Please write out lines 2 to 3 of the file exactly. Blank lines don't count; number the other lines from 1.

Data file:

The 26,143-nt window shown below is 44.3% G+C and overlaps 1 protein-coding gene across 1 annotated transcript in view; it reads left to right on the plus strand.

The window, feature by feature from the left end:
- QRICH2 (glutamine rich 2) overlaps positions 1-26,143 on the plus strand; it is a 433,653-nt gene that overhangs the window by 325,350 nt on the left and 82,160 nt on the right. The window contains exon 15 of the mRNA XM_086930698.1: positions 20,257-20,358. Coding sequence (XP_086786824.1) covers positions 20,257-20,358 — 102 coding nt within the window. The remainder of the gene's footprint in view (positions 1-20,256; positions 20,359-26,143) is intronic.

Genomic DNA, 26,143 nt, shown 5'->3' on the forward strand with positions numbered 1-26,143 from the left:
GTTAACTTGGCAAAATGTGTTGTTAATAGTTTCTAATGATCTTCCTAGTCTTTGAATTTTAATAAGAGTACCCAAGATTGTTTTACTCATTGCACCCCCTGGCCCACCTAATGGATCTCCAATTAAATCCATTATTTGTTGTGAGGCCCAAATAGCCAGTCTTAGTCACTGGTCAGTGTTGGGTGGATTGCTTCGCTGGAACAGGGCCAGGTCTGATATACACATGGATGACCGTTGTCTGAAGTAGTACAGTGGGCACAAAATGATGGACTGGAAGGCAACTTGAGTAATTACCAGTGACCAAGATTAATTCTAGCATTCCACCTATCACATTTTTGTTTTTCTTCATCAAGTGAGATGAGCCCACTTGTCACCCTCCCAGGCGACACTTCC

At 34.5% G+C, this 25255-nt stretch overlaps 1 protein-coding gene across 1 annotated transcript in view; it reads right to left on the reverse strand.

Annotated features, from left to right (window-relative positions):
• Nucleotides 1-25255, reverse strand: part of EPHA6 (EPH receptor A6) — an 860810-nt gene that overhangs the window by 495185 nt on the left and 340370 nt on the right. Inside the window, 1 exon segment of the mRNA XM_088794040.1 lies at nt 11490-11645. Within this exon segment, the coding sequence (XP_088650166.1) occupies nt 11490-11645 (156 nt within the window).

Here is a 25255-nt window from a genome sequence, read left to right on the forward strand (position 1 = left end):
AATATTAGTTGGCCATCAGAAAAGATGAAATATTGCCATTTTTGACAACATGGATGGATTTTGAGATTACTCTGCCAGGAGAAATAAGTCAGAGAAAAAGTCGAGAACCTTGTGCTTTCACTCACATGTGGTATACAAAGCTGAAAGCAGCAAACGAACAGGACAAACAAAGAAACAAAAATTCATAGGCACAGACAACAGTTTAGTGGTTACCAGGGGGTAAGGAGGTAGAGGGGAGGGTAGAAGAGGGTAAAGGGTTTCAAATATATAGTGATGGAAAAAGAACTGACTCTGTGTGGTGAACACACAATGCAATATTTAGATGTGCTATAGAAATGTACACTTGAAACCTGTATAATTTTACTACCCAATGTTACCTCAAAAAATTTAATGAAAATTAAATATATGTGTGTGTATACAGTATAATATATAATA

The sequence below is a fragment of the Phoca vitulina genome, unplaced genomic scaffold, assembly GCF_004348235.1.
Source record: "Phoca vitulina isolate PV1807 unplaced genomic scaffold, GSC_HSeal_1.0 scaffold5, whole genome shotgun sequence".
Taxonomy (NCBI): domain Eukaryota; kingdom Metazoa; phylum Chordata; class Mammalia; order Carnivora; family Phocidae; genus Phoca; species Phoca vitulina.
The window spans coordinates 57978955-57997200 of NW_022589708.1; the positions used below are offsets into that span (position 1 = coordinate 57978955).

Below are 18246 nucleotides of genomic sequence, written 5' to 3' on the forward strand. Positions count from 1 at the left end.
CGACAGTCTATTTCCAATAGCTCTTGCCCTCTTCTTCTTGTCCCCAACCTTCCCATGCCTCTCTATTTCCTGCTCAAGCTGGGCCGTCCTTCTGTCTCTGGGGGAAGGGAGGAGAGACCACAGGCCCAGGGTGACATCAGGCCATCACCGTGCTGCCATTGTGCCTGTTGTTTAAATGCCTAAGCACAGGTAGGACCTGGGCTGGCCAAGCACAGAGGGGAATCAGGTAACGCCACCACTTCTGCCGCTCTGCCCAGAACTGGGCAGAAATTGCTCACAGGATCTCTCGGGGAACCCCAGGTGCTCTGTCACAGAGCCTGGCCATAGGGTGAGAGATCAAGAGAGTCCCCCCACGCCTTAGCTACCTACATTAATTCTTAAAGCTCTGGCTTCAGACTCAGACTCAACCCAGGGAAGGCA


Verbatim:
The window, feature by feature from the left end:
- QRICH2 (glutamine rich 2) overlaps positions 1-26,143 on the plus strand; it is a 433,653-nt gene that overhangs the window by 325,350 nt on the left and 82,160 nt on the right. The window contains exon 15 of the mRNA XM_086930698.1: positions 20,257-20,358. Coding sequence (XP_086786824.1) covers positions 20,257-20,358 — 102 coding nt within the window. The remainder of the gene's footprint in view (positions 1-20,256; positions 20,359-26,143) is intronic.